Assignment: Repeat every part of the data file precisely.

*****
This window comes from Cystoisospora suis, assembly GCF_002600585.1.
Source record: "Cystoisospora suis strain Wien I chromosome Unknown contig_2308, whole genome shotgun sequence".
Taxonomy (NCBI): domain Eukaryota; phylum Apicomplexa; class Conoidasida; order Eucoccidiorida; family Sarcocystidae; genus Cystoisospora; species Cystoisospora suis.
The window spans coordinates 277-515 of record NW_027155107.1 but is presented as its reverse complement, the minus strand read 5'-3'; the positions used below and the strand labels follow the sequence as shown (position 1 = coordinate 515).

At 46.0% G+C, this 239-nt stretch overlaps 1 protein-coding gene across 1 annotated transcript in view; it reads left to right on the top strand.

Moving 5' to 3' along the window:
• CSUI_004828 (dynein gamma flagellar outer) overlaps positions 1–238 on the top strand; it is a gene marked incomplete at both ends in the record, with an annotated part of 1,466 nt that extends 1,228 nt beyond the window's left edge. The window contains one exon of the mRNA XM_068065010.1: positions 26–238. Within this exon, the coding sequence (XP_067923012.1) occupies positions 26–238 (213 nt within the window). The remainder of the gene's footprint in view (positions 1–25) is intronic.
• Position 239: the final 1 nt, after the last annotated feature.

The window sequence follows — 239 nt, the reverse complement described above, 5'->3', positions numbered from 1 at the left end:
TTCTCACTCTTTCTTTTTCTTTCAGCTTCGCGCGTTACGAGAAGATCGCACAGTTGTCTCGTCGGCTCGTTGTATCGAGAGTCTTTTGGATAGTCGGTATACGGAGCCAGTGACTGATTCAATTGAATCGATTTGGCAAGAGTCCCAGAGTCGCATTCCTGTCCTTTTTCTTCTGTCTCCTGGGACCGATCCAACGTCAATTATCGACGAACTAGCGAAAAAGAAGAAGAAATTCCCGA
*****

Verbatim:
This window comes from Cystoisospora suis, assembly GCF_002600585.1.
Source record: "Cystoisospora suis strain Wien I chromosome Unknown contig_2308, whole genome shotgun sequence".
Taxonomy (NCBI): domain Eukaryota; phylum Apicomplexa; class Conoidasida; order Eucoccidiorida; family Sarcocystidae; genus Cystoisospora; species Cystoisospora suis.
The window spans coordinates 277-515 of record NW_027155107.1 but is presented as its reverse complement, the minus strand read 5'-3'; the positions used below and the strand labels follow the sequence as shown (position 1 = coordinate 515).

At 46.0% G+C, this 239-nt stretch overlaps 1 protein-coding gene across 1 annotated transcript in view; it reads left to right on the top strand.

Moving 5' to 3' along the window:
• CSUI_004828 (dynein gamma flagellar outer) overlaps positions 1–238 on the top strand; it is a gene marked incomplete at both ends in the record, with an annotated part of 1,466 nt that extends 1,228 nt beyond the window's left edge. The window contains one exon of the mRNA XM_068065010.1: positions 26–238. Within this exon, the coding sequence (XP_067923012.1) occupies positions 26–238 (213 nt within the window). The remainder of the gene's footprint in view (positions 1–25) is intronic.
• Position 239: the final 1 nt, after the last annotated feature.

The window sequence follows — 239 nt, the reverse complement described above, 5'->3', positions numbered from 1 at the left end:
TTCTCACTCTTTCTTTTTCTTTCAGCTTCGCGCGTTACGAGAAGATCGCACAGTTGTCTCGTCGGCTCGTTGTATCGAGAGTCTTTTGGATAGTCGGTATACGGAGCCAGTGACTGATTCAATTGAATCGATTTGGCAAGAGTCCCAGAGTCGCATTCCTGTCCTTTTTCTTCTGTCTCCTGGGACCGATCCAACGTCAATTATCGACGAACTAGCGAAAAAGAAGAAGAAATTCCCGA